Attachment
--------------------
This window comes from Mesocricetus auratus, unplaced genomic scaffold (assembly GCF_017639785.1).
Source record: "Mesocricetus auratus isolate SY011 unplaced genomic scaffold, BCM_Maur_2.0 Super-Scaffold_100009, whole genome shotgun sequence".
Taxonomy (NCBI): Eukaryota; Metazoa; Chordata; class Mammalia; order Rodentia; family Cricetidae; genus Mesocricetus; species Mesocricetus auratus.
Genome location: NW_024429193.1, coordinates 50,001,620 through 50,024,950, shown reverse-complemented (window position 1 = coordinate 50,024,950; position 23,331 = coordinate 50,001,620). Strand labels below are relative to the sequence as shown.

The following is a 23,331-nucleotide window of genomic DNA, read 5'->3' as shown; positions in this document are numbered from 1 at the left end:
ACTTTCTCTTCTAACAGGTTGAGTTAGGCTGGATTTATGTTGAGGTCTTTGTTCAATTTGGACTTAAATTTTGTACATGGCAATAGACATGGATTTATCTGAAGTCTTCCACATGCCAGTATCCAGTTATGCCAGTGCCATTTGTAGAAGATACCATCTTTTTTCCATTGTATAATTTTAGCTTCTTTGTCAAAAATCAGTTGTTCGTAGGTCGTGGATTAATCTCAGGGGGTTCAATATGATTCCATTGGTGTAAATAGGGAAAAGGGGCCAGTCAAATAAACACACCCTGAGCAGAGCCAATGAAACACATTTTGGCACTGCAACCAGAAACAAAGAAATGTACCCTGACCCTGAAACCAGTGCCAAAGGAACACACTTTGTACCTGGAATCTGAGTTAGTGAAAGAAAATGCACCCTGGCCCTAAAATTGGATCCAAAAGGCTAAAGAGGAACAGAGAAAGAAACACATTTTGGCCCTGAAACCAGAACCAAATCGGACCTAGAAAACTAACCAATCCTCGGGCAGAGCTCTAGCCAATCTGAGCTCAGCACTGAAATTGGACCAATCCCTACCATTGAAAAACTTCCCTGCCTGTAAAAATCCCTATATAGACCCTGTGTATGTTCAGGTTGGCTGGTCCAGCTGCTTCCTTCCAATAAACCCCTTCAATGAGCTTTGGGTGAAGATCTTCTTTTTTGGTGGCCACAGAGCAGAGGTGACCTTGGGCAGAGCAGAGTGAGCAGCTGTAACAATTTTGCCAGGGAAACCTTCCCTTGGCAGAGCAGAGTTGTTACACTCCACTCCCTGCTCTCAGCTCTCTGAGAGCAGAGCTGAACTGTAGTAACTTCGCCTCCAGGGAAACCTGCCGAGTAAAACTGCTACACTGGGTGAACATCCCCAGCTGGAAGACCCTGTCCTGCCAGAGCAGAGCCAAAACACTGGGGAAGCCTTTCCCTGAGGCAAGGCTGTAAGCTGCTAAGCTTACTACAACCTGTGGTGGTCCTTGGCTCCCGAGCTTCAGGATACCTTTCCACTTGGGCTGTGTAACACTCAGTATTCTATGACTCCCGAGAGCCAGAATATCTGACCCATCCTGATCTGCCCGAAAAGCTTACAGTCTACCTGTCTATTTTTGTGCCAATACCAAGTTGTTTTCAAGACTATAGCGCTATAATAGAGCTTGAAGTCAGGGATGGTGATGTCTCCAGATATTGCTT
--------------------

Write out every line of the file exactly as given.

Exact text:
This window comes from Mesocricetus auratus, unplaced genomic scaffold (assembly GCF_017639785.1).
Source record: "Mesocricetus auratus isolate SY011 unplaced genomic scaffold, BCM_Maur_2.0 Super-Scaffold_100009, whole genome shotgun sequence".
Taxonomy (NCBI): Eukaryota; Metazoa; Chordata; class Mammalia; order Rodentia; family Cricetidae; genus Mesocricetus; species Mesocricetus auratus.
Genome location: NW_024429193.1, coordinates 50,001,620 through 50,024,950, shown reverse-complemented (window position 1 = coordinate 50,024,950; position 23,331 = coordinate 50,001,620). Strand labels below are relative to the sequence as shown.

The following is a 23,331-nucleotide window of genomic DNA, read 5'->3' as shown; positions in this document are numbered from 1 at the left end:
ACTTTCTCTTCTAACAGGTTGAGTTAGGCTGGATTTATGTTGAGGTCTTTGTTCAATTTGGACTTAAATTTTGTACATGGCAATAGACATGGATTTATCTGAAGTCTTCCACATGCCAGTATCCAGTTATGCCAGTGCCATTTGTAGAAGATACCATCTTTTTTCCATTGTATAATTTTAGCTTCTTTGTCAAAAATCAGTTGTTCGTAGGTCGTGGATTAATCTCAGGGGGTTCAATATGATTCCATTGGTGTAAATAGGGAAAAGGGGCCAGTCAAATAAACACACCCTGAGCAGAGCCAATGAAACACATTTTGGCACTGCAACCAGAAACAAAGAAATGTACCCTGACCCTGAAACCAGTGCCAAAGGAACACACTTTGTACCTGGAATCTGAGTTAGTGAAAGAAAATGCACCCTGGCCCTAAAATTGGATCCAAAAGGCTAAAGAGGAACAGAGAAAGAAACACATTTTGGCCCTGAAACCAGAACCAAATCGGACCTAGAAAACTAACCAATCCTCGGGCAGAGCTCTAGCCAATCTGAGCTCAGCACTGAAATTGGACCAATCCCTACCATTGAAAAACTTCCCTGCCTGTAAAAATCCCTATATAGACCCTGTGTATGTTCAGGTTGGCTGGTCCAGCTGCTTCCTTCCAATAAACCCCTTCAATGAGCTTTGGGTGAAGATCTTCTTTTTTGGTGGCCACAGAGCAGAGGTGACCTTGGGCAGAGCAGAGTGAGCAGCTGTAACAATTTTGCCAGGGAAACCTTCCCTTGGCAGAGCAGAGTTGTTACACTCCACTCCCTGCTCTCAGCTCTCTGAGAGCAGAGCTGAACTGTAGTAACTTCGCCTCCAGGGAAACCTGCCGAGTAAAACTGCTACACTGGGTGAACATCCCCAGCTGGAAGACCCTGTCCTGCCAGAGCAGAGCCAAAACACTGGGGAAGCCTTTCCCTGAGGCAAGGCTGTAAGCTGCTAAGCTTACTACAACCTGTGGTGGTCCTTGGCTCCCGAGCTTCAGGATACCTTTCCACTTGGGCTGTGTAACACTCAGTATTCTATGACTCCCGAGAGCCAGAATATCTGACCCATCCTGATCTGCCCGAAAAGCTTACAGTCTACCTGTCTATTTTTGTGCCAATACCAAGTTGTTTTCAAGACTATAGCGCTATAATAGAGCTTGAAGTCAGGGATGGTGATGTCTCCAGATATTGCTT